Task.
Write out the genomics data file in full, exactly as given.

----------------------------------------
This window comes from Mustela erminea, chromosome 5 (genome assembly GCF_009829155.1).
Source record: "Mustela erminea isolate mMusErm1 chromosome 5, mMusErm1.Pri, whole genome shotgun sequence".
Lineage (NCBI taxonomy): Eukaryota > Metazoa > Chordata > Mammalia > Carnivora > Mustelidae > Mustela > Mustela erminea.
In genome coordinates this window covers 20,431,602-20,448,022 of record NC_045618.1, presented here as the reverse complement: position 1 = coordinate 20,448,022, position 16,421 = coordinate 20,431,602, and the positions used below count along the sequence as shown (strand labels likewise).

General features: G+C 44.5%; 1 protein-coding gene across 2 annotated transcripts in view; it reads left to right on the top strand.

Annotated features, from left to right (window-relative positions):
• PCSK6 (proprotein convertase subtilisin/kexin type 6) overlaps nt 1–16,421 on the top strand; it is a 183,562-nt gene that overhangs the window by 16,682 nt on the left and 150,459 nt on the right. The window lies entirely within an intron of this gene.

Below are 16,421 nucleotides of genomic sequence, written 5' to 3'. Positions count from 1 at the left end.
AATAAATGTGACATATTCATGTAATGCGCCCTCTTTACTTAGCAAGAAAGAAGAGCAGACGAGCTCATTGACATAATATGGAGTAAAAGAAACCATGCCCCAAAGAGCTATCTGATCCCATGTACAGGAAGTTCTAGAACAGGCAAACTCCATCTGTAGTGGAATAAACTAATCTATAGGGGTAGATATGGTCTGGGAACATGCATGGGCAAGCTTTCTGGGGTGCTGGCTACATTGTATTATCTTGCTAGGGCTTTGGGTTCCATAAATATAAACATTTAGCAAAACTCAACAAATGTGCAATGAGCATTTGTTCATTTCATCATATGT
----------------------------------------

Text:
This window comes from Mustela erminea, chromosome 5 (genome assembly GCF_009829155.1).
Source record: "Mustela erminea isolate mMusErm1 chromosome 5, mMusErm1.Pri, whole genome shotgun sequence".
Lineage (NCBI taxonomy): Eukaryota > Metazoa > Chordata > Mammalia > Carnivora > Mustelidae > Mustela > Mustela erminea.
In genome coordinates this window covers 20,431,602-20,448,022 of record NC_045618.1, presented here as the reverse complement: position 1 = coordinate 20,448,022, position 16,421 = coordinate 20,431,602, and the positions used below count along the sequence as shown (strand labels likewise).

General features: G+C 44.5%; 1 protein-coding gene across 2 annotated transcripts in view; it reads left to right on the top strand.

Annotated features, from left to right (window-relative positions):
• PCSK6 (proprotein convertase subtilisin/kexin type 6) overlaps nt 1–16,421 on the top strand; it is a 183,562-nt gene that overhangs the window by 16,682 nt on the left and 150,459 nt on the right. The window lies entirely within an intron of this gene.

Below are 16,421 nucleotides of genomic sequence, written 5' to 3'. Positions count from 1 at the left end.
AATAAATGTGACATATTCATGTAATGCGCCCTCTTTACTTAGCAAGAAAGAAGAGCAGACGAGCTCATTGACATAATATGGAGTAAAAGAAACCATGCCCCAAAGAGCTATCTGATCCCATGTACAGGAAGTTCTAGAACAGGCAAACTCCATCTGTAGTGGAATAAACTAATCTATAGGGGTAGATATGGTCTGGGAACATGCATGGGCAAGCTTTCTGGGGTGCTGGCTACATTGTATTATCTTGCTAGGGCTTTGGGTTCCATAAATATAAACATTTAGCAAAACTCAACAAATGTGCAATGAGCATTTGTTCATTTCATCATATGT